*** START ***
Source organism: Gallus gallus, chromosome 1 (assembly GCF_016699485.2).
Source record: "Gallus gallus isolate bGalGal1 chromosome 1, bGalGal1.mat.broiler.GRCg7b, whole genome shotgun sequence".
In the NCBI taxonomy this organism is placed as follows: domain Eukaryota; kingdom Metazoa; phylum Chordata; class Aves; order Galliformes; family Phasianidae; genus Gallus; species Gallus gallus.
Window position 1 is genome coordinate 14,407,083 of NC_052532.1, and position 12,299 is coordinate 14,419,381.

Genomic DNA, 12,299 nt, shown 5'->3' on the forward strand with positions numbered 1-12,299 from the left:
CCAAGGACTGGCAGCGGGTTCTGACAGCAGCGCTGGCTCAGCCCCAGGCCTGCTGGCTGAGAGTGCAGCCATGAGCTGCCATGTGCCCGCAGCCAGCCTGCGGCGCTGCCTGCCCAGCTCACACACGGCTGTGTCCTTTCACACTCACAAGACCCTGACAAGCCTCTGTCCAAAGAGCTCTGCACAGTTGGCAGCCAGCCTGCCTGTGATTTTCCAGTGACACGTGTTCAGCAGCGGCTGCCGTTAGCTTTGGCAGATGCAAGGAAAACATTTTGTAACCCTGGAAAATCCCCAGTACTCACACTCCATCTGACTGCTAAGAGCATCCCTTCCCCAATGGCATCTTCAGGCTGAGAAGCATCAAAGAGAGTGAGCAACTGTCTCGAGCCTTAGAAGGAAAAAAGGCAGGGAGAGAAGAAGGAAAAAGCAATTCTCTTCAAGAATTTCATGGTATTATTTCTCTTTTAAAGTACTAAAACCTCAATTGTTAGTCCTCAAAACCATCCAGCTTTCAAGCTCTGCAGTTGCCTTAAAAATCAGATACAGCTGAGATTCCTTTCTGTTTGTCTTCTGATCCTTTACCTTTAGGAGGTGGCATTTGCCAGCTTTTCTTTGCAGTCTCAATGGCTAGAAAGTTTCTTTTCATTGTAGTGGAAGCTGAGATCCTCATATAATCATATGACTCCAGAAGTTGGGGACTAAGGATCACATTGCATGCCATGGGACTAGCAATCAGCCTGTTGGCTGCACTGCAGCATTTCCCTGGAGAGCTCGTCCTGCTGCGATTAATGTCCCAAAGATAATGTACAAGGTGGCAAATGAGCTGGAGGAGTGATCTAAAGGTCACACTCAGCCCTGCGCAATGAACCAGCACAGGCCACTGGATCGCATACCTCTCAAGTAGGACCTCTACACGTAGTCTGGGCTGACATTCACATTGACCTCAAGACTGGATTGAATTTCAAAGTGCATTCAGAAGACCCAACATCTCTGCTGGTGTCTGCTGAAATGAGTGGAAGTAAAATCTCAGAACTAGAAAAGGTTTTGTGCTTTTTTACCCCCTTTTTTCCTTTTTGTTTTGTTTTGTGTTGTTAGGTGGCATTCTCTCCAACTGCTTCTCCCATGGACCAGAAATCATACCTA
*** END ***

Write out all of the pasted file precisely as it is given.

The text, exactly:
Source organism: Gallus gallus, chromosome 1 (assembly GCF_016699485.2).
Source record: "Gallus gallus isolate bGalGal1 chromosome 1, bGalGal1.mat.broiler.GRCg7b, whole genome shotgun sequence".
In the NCBI taxonomy this organism is placed as follows: domain Eukaryota; kingdom Metazoa; phylum Chordata; class Aves; order Galliformes; family Phasianidae; genus Gallus; species Gallus gallus.
Window position 1 is genome coordinate 14,407,083 of NC_052532.1, and position 12,299 is coordinate 14,419,381.

Genomic DNA, 12,299 nt, shown 5'->3' on the forward strand with positions numbered 1-12,299 from the left:
CCAAGGACTGGCAGCGGGTTCTGACAGCAGCGCTGGCTCAGCCCCAGGCCTGCTGGCTGAGAGTGCAGCCATGAGCTGCCATGTGCCCGCAGCCAGCCTGCGGCGCTGCCTGCCCAGCTCACACACGGCTGTGTCCTTTCACACTCACAAGACCCTGACAAGCCTCTGTCCAAAGAGCTCTGCACAGTTGGCAGCCAGCCTGCCTGTGATTTTCCAGTGACACGTGTTCAGCAGCGGCTGCCGTTAGCTTTGGCAGATGCAAGGAAAACATTTTGTAACCCTGGAAAATCCCCAGTACTCACACTCCATCTGACTGCTAAGAGCATCCCTTCCCCAATGGCATCTTCAGGCTGAGAAGCATCAAAGAGAGTGAGCAACTGTCTCGAGCCTTAGAAGGAAAAAAGGCAGGGAGAGAAGAAGGAAAAAGCAATTCTCTTCAAGAATTTCATGGTATTATTTCTCTTTTAAAGTACTAAAACCTCAATTGTTAGTCCTCAAAACCATCCAGCTTTCAAGCTCTGCAGTTGCCTTAAAAATCAGATACAGCTGAGATTCCTTTCTGTTTGTCTTCTGATCCTTTACCTTTAGGAGGTGGCATTTGCCAGCTTTTCTTTGCAGTCTCAATGGCTAGAAAGTTTCTTTTCATTGTAGTGGAAGCTGAGATCCTCATATAATCATATGACTCCAGAAGTTGGGGACTAAGGATCACATTGCATGCCATGGGACTAGCAATCAGCCTGTTGGCTGCACTGCAGCATTTCCCTGGAGAGCTCGTCCTGCTGCGATTAATGTCCCAAAGATAATGTACAAGGTGGCAAATGAGCTGGAGGAGTGATCTAAAGGTCACACTCAGCCCTGCGCAATGAACCAGCACAGGCCACTGGATCGCATACCTCTCAAGTAGGACCTCTACACGTAGTCTGGGCTGACATTCACATTGACCTCAAGACTGGATTGAATTTCAAAGTGCATTCAGAAGACCCAACATCTCTGCTGGTGTCTGCTGAAATGAGTGGAAGTAAAATCTCAGAACTAGAAAAGGTTTTGTGCTTTTTTACCCCCTTTTTTCCTTTTTGTTTTGTTTTGTGTTGTTAGGTGGCATTCTCTCCAACTGCTTCTCCCATGGACCAGAAATCATACCTA